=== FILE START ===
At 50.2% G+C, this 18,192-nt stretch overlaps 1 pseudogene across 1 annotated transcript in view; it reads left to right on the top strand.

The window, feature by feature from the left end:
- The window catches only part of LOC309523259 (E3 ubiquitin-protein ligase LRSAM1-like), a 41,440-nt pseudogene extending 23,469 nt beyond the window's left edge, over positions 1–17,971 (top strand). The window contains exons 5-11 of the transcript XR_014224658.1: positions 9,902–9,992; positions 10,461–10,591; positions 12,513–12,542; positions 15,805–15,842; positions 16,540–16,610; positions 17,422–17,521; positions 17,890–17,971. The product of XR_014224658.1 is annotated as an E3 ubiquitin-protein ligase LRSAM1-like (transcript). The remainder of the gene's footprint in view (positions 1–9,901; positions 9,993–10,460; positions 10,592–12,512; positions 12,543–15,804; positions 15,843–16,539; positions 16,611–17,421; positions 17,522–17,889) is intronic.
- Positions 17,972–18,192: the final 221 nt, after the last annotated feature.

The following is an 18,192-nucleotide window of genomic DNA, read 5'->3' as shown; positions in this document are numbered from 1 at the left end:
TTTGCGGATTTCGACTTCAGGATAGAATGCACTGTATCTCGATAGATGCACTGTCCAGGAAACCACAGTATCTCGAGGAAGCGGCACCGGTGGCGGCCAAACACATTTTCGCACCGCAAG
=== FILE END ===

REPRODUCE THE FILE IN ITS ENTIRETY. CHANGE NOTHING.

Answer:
At 50.2% G+C, this 18,192-nt stretch overlaps 1 pseudogene across 1 annotated transcript in view; it reads left to right on the top strand.

The window, feature by feature from the left end:
- The window catches only part of LOC309523259 (E3 ubiquitin-protein ligase LRSAM1-like), a 41,440-nt pseudogene extending 23,469 nt beyond the window's left edge, over positions 1–17,971 (top strand). The window contains exons 5-11 of the transcript XR_014224658.1: positions 9,902–9,992; positions 10,461–10,591; positions 12,513–12,542; positions 15,805–15,842; positions 16,540–16,610; positions 17,422–17,521; positions 17,890–17,971. The product of XR_014224658.1 is annotated as an E3 ubiquitin-protein ligase LRSAM1-like (transcript). The remainder of the gene's footprint in view (positions 1–9,901; positions 9,993–10,460; positions 10,592–12,512; positions 12,543–15,804; positions 15,843–16,539; positions 16,611–17,421; positions 17,522–17,889) is intronic.
- Positions 17,972–18,192: the final 221 nt, after the last annotated feature.

The following is an 18,192-nucleotide window of genomic DNA, read 5'->3' as shown; positions in this document are numbered from 1 at the left end:
TTTGCGGATTTCGACTTCAGGATAGAATGCACTGTATCTCGATAGATGCACTGTCCAGGAAACCACAGTATCTCGAGGAAGCGGCACCGGTGGCGGCCAAACACATTTTCGCACCGCAAG